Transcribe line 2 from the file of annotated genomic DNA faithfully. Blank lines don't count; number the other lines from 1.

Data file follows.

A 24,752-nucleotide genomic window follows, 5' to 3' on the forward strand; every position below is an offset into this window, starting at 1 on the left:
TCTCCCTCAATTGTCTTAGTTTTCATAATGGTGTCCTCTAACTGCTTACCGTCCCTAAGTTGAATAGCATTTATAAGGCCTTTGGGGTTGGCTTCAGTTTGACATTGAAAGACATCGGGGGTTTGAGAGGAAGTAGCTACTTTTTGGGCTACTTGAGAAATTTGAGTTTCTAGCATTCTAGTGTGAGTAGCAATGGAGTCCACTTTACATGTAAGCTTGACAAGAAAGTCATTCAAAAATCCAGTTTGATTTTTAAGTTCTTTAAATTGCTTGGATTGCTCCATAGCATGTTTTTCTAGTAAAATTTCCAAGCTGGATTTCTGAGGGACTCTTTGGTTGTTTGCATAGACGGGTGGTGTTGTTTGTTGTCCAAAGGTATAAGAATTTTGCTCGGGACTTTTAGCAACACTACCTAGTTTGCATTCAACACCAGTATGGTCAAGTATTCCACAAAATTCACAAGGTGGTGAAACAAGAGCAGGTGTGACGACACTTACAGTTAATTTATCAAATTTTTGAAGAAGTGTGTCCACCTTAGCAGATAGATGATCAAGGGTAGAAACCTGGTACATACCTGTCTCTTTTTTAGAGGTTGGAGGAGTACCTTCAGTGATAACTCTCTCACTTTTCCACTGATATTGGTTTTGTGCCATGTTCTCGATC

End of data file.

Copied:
TCTCCCTCAATTGTCTTAGTTTTCATAATGGTGTCCTCTAACTGCTTACCGTCCCTAAGTTGAATAGCATTTATAAGGCCTTTGGGGTTGGCTTCAGTTTGACATTGAAAGACATCGGGGGTTTGAGAGGAAGTAGCTACTTTTTGGGCTACTTGAGAAATTTGAGTTTCTAGCATTCTAGTGTGAGTAGCAATGGAGTCCACTTTACATGTAAGCTTGACAAGAAAGTCATTCAAAAATCCAGTTTGATTTTTAAGTTCTTTAAATTGCTTGGATTGCTCCATAGCATGTTTTTCTAGTAAAATTTCCAAGCTGGATTTCTGAGGGACTCTTTGGTTGTTTGCATAGACGGGTGGTGTTGTTTGTTGTCCAAAGGTATAAGAATTTTGCTCGGGACTTTTAGCAACACTACCTAGTTTGCATTCAACACCAGTATGGTCAAGTATTCCACAAAATTCACAAGGTGGTGAAACAAGAGCAGGTGTGACGACACTTACAGTTAATTTATCAAATTTTTGAAGAAGTGTGTCCACCTTAGCAGATAGATGATCAAGGGTAGAAACCTGGTACATACCTGTCTCTTTTTTAGAGGTTGGAGGAGTACCTTCAGTGATAACTCTCTCACTTTTCCACTGATATTGGTTTTGTGCCATGTTCTCGATC